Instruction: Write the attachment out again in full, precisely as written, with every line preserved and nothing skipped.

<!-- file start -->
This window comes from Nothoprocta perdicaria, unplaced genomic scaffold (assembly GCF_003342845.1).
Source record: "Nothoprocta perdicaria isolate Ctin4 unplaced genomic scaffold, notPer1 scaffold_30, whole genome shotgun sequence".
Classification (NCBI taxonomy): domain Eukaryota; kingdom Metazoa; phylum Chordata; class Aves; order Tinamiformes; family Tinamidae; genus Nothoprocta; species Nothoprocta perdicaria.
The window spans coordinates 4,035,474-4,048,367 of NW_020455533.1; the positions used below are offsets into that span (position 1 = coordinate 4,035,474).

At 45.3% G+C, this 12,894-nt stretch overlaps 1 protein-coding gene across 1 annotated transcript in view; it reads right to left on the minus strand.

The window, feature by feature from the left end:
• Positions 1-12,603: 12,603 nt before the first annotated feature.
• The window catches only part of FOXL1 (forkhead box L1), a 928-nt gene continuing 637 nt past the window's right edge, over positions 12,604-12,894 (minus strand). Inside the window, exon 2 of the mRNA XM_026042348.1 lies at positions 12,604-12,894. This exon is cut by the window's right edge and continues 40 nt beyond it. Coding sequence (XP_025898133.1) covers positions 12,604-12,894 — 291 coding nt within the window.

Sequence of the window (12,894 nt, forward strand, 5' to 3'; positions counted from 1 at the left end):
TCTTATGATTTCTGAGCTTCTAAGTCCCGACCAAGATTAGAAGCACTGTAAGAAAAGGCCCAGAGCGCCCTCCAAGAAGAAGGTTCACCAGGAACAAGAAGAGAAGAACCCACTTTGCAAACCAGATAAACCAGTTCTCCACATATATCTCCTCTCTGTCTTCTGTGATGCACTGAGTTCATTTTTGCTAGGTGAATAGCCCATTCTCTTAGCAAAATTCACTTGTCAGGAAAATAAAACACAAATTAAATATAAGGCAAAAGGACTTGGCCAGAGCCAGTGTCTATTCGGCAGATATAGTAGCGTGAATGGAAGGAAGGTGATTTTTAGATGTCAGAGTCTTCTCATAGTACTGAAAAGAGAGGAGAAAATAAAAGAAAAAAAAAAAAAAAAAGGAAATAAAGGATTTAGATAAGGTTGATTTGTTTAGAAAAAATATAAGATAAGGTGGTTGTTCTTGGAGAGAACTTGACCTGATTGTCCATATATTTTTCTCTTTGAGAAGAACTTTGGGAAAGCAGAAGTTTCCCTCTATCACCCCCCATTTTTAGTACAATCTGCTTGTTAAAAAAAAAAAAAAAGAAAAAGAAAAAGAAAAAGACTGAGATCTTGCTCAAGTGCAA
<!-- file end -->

This window comes from Nothoprocta perdicaria, unplaced genomic scaffold (assembly GCF_003342845.1).
Source record: "Nothoprocta perdicaria isolate Ctin4 unplaced genomic scaffold, notPer1 scaffold_30, whole genome shotgun sequence".
Classification (NCBI taxonomy): domain Eukaryota; kingdom Metazoa; phylum Chordata; class Aves; order Tinamiformes; family Tinamidae; genus Nothoprocta; species Nothoprocta perdicaria.
The window spans coordinates 4,035,474-4,048,367 of NW_020455533.1; the positions used below are offsets into that span (position 1 = coordinate 4,035,474).

At 45.3% G+C, this 12,894-nt stretch overlaps 1 protein-coding gene across 1 annotated transcript in view; it reads right to left on the minus strand.

The window, feature by feature from the left end:
• Positions 1-12,603: 12,603 nt before the first annotated feature.
• The window catches only part of FOXL1 (forkhead box L1), a 928-nt gene continuing 637 nt past the window's right edge, over positions 12,604-12,894 (minus strand). Inside the window, exon 2 of the mRNA XM_026042348.1 lies at positions 12,604-12,894. This exon is cut by the window's right edge and continues 40 nt beyond it. Coding sequence (XP_025898133.1) covers positions 12,604-12,894 — 291 coding nt within the window.

Sequence of the window (12,894 nt, forward strand, 5' to 3'; positions counted from 1 at the left end):
TCTTATGATTTCTGAGCTTCTAAGTCCCGACCAAGATTAGAAGCACTGTAAGAAAAGGCCCAGAGCGCCCTCCAAGAAGAAGGTTCACCAGGAACAAGAAGAGAAGAACCCACTTTGCAAACCAGATAAACCAGTTCTCCACATATATCTCCTCTCTGTCTTCTGTGATGCACTGAGTTCATTTTTGCTAGGTGAATAGCCCATTCTCTTAGCAAAATTCACTTGTCAGGAAAATAAAACACAAATTAAATATAAGGCAAAAGGACTTGGCCAGAGCCAGTGTCTATTCGGCAGATATAGTAGCGTGAATGGAAGGAAGGTGATTTTTAGATGTCAGAGTCTTCTCATAGTACTGAAAAGAGAGGAGAAAATAAAAGAAAAAAAAAAAAAAAAAGGAAATAAAGGATTTAGATAAGGTTGATTTGTTTAGAAAAAATATAAGATAAGGTGGTTGTTCTTGGAGAGAACTTGACCTGATTGTCCATATATTTTTCTCTTTGAGAAGAACTTTGGGAAAGCAGAAGTTTCCCTCTATCACCCCCCATTTTTAGTACAATCTGCTTGTTAAAAAAAAAAAAAAAGAAAAAGAAAAAGAAAAAGACTGAGATCTTGCTCAAGTGCAA